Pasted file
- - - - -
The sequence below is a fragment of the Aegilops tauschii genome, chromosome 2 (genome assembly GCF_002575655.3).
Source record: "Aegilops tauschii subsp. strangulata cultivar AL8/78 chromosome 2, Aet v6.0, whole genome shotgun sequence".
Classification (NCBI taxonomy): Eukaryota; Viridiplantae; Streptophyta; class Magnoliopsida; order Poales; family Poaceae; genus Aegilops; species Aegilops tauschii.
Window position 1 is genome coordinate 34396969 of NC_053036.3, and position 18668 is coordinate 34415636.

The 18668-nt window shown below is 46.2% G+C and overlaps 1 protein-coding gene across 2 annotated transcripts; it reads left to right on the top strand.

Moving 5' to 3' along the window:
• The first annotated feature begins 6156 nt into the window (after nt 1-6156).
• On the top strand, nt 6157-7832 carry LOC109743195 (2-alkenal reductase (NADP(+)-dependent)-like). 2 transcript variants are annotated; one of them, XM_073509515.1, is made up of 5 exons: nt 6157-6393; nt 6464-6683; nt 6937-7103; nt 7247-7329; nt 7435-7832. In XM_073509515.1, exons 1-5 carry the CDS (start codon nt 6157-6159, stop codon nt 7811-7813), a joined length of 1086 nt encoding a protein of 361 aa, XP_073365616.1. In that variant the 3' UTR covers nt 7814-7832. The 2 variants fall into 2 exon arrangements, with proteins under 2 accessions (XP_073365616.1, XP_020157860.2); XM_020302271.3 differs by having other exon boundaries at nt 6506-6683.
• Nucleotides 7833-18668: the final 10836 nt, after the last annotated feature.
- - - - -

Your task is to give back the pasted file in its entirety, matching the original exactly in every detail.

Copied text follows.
The sequence below is a fragment of the Aegilops tauschii genome, chromosome 2 (genome assembly GCF_002575655.3).
Source record: "Aegilops tauschii subsp. strangulata cultivar AL8/78 chromosome 2, Aet v6.0, whole genome shotgun sequence".
Classification (NCBI taxonomy): Eukaryota; Viridiplantae; Streptophyta; class Magnoliopsida; order Poales; family Poaceae; genus Aegilops; species Aegilops tauschii.
Window position 1 is genome coordinate 34396969 of NC_053036.3, and position 18668 is coordinate 34415636.

The 18668-nt window shown below is 46.2% G+C and overlaps 1 protein-coding gene across 2 annotated transcripts; it reads left to right on the top strand.

Moving 5' to 3' along the window:
• The first annotated feature begins 6156 nt into the window (after nt 1-6156).
• On the top strand, nt 6157-7832 carry LOC109743195 (2-alkenal reductase (NADP(+)-dependent)-like). 2 transcript variants are annotated; one of them, XM_073509515.1, is made up of 5 exons: nt 6157-6393; nt 6464-6683; nt 6937-7103; nt 7247-7329; nt 7435-7832. In XM_073509515.1, exons 1-5 carry the CDS (start codon nt 6157-6159, stop codon nt 7811-7813), a joined length of 1086 nt encoding a protein of 361 aa, XP_073365616.1. In that variant the 3' UTR covers nt 7814-7832. The 2 variants fall into 2 exon arrangements, with proteins under 2 accessions (XP_073365616.1, XP_020157860.2); XM_020302271.3 differs by having other exon boundaries at nt 6506-6683.
• Nucleotides 7833-18668: the final 10836 nt, after the last annotated feature.